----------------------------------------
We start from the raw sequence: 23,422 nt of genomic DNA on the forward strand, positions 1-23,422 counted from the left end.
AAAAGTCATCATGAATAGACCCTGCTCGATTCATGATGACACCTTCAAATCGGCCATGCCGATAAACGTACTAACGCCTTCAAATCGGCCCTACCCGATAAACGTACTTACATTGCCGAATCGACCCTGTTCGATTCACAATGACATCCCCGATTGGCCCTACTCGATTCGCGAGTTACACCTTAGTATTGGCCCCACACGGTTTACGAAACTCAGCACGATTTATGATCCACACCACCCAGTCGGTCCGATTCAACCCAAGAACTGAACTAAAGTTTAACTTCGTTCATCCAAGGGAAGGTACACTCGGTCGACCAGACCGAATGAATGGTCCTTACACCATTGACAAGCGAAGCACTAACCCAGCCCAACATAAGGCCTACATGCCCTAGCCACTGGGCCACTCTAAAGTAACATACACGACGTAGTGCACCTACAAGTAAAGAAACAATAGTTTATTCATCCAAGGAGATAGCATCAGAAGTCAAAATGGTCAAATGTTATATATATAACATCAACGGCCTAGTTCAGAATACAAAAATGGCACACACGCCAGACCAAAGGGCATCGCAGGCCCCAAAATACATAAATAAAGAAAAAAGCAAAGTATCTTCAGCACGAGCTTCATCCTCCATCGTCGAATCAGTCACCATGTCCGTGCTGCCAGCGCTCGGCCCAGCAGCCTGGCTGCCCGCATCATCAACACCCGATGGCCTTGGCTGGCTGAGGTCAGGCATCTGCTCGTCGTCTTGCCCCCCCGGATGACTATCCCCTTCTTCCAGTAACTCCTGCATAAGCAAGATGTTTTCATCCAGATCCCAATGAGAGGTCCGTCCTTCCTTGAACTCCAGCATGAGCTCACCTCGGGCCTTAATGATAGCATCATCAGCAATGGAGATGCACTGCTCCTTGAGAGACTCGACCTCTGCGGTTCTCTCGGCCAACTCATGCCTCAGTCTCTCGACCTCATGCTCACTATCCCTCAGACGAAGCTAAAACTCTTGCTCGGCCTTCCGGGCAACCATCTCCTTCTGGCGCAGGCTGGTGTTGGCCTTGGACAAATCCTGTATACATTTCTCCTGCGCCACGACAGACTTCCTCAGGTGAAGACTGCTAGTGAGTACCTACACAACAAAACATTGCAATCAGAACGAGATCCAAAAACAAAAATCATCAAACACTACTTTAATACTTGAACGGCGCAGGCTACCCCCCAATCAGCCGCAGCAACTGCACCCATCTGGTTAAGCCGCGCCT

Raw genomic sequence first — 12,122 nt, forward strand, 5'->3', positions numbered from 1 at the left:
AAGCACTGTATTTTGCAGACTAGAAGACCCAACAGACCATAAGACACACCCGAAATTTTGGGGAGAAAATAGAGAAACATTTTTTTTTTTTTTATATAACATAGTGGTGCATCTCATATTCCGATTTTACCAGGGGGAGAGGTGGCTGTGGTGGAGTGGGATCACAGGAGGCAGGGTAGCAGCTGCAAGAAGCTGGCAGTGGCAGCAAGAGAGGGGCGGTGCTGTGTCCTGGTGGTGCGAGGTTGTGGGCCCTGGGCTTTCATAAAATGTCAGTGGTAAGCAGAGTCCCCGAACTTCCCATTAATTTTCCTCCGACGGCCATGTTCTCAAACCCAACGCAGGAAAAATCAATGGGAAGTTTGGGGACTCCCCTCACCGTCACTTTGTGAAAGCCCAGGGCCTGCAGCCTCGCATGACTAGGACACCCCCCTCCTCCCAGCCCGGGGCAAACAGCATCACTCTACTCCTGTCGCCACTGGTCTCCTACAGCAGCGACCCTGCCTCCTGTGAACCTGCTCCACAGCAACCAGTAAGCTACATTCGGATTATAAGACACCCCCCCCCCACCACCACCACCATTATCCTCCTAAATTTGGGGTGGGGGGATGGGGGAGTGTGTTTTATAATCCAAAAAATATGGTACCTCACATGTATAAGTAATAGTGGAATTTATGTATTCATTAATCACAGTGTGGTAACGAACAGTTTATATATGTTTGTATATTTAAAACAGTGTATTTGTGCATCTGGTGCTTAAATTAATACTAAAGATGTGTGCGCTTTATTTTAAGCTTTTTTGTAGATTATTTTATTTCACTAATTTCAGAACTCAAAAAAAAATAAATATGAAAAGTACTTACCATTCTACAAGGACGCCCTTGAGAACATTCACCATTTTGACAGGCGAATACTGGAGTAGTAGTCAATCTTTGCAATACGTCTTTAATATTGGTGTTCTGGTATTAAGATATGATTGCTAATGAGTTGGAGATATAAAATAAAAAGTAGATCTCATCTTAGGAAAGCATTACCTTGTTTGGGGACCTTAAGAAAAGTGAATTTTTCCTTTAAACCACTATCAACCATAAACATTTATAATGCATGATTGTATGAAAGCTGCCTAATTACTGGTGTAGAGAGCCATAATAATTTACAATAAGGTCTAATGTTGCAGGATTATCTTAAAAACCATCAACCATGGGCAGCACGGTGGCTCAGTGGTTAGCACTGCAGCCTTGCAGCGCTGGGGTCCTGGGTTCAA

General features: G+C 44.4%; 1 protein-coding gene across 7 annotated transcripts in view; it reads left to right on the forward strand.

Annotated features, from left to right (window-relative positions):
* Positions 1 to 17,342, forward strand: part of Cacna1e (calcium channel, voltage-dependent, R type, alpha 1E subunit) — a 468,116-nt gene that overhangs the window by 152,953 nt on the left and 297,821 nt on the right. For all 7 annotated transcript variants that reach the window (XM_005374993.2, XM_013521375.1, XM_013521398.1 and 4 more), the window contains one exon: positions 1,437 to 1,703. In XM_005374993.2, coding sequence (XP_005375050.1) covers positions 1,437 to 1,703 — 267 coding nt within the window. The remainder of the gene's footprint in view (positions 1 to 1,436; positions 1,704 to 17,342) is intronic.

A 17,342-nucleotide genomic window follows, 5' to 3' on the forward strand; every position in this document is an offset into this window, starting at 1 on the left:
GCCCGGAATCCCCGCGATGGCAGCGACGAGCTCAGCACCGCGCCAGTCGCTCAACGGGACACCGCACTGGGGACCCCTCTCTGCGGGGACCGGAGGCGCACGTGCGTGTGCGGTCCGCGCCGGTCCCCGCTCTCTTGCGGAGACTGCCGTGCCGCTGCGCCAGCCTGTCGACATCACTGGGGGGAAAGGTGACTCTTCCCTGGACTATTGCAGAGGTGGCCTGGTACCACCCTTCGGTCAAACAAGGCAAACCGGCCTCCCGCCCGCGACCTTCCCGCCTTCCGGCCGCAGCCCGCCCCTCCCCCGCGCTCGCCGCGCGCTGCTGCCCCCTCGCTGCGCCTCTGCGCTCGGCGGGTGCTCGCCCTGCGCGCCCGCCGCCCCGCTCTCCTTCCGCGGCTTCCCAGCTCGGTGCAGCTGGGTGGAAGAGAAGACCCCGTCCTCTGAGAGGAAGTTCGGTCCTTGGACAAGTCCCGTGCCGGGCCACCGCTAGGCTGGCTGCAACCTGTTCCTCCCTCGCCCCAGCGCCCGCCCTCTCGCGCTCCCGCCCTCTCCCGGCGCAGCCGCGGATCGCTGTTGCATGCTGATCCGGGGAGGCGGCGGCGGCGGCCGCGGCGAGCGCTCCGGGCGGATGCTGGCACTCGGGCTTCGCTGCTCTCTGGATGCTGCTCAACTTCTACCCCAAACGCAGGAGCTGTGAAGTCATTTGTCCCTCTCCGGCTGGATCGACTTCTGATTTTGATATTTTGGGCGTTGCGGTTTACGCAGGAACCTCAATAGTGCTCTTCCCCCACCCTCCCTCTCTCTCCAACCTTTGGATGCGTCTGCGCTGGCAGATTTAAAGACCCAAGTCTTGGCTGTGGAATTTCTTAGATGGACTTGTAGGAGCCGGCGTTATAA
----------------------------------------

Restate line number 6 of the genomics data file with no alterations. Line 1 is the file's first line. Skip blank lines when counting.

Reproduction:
Annotated features, from left to right (window-relative positions):